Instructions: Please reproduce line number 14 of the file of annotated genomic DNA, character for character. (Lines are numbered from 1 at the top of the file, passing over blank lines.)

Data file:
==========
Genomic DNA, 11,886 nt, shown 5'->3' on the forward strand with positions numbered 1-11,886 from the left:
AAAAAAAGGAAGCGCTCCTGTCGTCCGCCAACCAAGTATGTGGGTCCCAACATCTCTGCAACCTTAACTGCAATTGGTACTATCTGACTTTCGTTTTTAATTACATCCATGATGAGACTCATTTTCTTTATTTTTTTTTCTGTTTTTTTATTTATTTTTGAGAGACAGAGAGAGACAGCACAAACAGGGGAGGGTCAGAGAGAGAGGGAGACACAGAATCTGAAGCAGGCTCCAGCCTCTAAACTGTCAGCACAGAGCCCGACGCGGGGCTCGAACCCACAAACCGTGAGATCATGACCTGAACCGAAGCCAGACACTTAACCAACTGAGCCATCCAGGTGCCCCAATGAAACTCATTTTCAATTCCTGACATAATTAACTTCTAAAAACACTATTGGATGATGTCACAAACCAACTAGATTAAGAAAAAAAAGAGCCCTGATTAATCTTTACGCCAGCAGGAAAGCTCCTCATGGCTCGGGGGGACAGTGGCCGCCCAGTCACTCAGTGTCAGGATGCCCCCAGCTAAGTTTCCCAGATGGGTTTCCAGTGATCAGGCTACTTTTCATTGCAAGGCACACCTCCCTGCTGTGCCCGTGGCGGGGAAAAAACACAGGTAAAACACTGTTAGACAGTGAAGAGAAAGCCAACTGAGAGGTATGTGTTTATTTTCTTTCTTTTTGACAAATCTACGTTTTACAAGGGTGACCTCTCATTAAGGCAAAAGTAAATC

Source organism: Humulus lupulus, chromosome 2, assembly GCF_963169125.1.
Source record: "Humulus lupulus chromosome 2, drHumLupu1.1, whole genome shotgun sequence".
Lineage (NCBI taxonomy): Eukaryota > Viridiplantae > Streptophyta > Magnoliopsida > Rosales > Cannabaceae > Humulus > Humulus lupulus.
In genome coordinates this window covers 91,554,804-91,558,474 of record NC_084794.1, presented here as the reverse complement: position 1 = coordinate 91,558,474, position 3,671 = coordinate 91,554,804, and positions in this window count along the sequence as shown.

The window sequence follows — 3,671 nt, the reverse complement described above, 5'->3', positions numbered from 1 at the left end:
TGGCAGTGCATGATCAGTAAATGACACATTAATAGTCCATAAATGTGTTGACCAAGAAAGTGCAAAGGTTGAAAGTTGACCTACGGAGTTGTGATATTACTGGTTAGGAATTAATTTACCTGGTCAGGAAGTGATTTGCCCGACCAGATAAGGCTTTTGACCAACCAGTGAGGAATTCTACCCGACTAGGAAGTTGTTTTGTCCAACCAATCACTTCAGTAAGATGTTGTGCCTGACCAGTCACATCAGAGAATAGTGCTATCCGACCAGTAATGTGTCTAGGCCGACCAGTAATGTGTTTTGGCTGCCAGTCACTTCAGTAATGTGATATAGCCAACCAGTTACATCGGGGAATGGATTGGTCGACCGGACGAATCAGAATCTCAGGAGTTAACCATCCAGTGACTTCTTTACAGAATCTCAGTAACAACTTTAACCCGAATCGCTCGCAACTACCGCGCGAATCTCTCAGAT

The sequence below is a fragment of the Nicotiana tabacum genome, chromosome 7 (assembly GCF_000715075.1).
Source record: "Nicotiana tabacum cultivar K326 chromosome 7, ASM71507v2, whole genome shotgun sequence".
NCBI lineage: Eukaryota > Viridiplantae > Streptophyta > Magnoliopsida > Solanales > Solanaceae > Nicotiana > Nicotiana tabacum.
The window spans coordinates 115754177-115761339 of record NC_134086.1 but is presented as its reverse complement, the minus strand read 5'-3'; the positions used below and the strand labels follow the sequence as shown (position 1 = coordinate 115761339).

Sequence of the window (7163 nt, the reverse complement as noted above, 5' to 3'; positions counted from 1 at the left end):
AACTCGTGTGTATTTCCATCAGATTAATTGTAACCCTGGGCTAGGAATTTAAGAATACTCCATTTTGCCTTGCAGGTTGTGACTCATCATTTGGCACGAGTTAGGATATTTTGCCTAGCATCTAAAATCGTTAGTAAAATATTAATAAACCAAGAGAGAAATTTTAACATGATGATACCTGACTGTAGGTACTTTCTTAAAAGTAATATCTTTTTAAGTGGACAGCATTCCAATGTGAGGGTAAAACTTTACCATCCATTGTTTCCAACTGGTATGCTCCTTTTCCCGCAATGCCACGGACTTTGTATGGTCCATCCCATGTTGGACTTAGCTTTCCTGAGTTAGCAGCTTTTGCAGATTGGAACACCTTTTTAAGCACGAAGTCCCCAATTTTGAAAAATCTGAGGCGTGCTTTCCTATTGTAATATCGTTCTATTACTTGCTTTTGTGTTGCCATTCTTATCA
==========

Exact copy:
AACTCGTGTGTATTTCCATCAGATTAATTGTAACCCTGGGCTAGGAATTTAAGAATACTCCATTTTGCCTTGCAGGTTGTGACTCATCATTTGGCACGAGTTAGGATATTTTGCCTAGCATCTAAAATCGTTAGTAAAATATTAATAAACCAAGAGAGAAATTTTAACATGATGATACCTGACTGTAGGTACTTTCTTAAAAGTAATATCTTTTTAAGTGGACAGCATTCCAATGTGAGGGTAAAACTTTACCATCCATTGTTTCCAACTGGTATGCTCCTTTTCCCGCAATGCCACGGACTTTGTATGGTCCATCCCATGTTGGACTTAGCTTTCCTGAGTTAGCAGCTTTTGCAGATTGGAACACCTTTTTAAGCACGAAGTCCCCAATTTTGAAAAATCTGAGGCGTGCTTTCCTATTGTAATATCGTTCTATTACTTGCTTTTGTGTTGCCATTCTTATCA